Compliance Risk

Compliance risk is made up of regulatory risk, accounting risk, and tax risk. An update of laws and regulations may create the need for financial restatements, back taxes, or other penalties.

Model Risk

This is the risk of valuation error when the valuation of a particular security is based on a misspecified price model.

Tail Risk

The likelihood or probability of a material negative outcome is often understated in financial models, and it is, in most cases, related to model risk. Financial markets do not follow a normal distribution of returns but tend to have “fat tails.” In case the internally selected model does not account for this, tail risk is introduced.

Operational Risk

This risk is related to the people and processes of an organization. The employees of an organization can make errors that are financially costly or act fraudulently due to a lack of proper oversight and control. Companies may also be subject to business interruptions attributable to natural calamities or terrorism.

Solvency Risk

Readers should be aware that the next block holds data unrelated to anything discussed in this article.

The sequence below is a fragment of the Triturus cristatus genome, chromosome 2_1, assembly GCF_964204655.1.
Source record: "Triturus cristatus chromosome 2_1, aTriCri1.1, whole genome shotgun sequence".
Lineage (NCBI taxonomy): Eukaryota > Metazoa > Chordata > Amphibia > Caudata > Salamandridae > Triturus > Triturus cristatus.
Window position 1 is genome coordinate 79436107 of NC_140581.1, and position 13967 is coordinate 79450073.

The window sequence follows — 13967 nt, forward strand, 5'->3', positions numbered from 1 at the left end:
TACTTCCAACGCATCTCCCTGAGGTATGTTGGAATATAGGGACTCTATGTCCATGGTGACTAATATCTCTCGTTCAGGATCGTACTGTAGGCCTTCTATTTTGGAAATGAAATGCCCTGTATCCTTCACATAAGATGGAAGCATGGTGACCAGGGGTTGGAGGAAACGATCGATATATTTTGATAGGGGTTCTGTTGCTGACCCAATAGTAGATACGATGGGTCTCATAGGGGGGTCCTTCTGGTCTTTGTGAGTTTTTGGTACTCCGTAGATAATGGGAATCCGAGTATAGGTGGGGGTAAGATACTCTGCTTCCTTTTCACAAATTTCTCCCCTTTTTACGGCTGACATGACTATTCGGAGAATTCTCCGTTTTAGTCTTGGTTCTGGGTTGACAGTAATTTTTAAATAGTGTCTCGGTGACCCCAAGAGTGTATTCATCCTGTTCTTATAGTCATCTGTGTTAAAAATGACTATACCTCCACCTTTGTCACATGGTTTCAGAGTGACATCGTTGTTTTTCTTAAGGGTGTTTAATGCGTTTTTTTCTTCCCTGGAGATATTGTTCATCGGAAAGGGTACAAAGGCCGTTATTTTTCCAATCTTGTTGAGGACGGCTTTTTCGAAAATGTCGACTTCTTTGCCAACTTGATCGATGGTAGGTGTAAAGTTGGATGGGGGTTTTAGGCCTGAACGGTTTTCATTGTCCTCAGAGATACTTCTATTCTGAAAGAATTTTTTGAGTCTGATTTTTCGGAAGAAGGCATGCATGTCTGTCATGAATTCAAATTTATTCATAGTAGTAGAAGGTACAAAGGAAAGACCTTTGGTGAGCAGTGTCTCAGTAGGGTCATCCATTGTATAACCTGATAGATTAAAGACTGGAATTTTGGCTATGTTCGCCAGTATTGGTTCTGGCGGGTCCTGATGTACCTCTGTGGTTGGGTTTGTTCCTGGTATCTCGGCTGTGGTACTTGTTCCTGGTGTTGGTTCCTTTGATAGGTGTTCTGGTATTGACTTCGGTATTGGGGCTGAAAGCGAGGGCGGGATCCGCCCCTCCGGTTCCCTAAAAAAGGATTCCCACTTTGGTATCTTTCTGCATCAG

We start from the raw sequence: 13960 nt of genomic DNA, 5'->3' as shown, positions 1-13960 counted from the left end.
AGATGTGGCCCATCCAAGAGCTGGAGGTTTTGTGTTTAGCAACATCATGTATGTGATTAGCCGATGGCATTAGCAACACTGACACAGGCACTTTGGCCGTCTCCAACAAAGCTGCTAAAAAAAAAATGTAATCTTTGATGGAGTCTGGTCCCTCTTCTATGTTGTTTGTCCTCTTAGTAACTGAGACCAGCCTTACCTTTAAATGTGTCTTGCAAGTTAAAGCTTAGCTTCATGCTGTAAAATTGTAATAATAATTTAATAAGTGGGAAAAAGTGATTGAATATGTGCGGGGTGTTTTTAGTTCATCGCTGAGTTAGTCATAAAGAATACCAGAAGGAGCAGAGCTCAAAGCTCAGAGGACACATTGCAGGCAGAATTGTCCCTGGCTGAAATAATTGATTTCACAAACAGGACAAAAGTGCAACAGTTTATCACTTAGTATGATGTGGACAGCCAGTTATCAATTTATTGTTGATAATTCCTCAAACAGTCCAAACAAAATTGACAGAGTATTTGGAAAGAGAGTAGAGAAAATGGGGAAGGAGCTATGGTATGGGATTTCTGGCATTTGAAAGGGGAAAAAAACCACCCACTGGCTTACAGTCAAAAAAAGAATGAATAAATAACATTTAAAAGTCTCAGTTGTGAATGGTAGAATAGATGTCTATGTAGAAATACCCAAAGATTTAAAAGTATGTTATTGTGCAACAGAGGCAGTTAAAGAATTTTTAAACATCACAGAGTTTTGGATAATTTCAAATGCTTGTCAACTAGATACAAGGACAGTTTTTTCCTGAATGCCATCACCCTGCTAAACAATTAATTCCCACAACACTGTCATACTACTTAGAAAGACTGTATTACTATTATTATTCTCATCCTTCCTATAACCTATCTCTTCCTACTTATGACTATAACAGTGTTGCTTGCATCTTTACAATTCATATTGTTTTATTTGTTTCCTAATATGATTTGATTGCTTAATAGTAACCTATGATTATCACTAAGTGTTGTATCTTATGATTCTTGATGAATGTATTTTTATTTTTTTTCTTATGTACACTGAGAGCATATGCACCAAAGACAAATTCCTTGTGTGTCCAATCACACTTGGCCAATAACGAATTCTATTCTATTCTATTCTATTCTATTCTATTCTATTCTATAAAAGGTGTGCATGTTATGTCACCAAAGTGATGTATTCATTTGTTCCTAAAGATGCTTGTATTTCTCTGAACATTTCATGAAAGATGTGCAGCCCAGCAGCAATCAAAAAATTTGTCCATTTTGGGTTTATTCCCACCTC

A company may not survive if it runs out of cash and becomes insolvent. In times of solvency pressure, a company may be forced to liquidate assets at unfavorable prices simply to raise the necessary cash. Solvency risk can easily be mitigated by making use of less leverage, using more stable sources of funding, and incorporating solvency measures at the governance level of the business.

Interactions Between Risks

There are numerous interactions between risks – both financial and non-financial – and these interactions become more pronounced during times of market stress. The combined risk is often far more than the “sum of the parts” in the sense that risks may exacerbate one another to drive up the total enterprise risk.

An example of risk interactions may be the failure of a key counterparty to settle an obligation on time. Settlement risk creates a solvency risk for the company which was due to receive the proceeds. In turn, it may not be able to pay its suppliers, which occasions legal risk. Or, it may not meet regulatory solvency requirements, which creates compliance risk. It may also need to rapidly sell assets to raise cash hence creating a liquidity risk.

Often, risk models do not adequately account for risk interactions and understate the overall risk. The governance board, company management, and financial analysts should be aware of how consequential a combination of risks can be. This awareness should motivate them to adopt holistic approach to risk management instead of treating each risk in isolation.


Which of the following are examples of financial risks?

A. Model risk, credit risk, and solvency risk

B. Tail risk, operational risk, and legal risk

C. Credit risk, market risk and, liquidity risk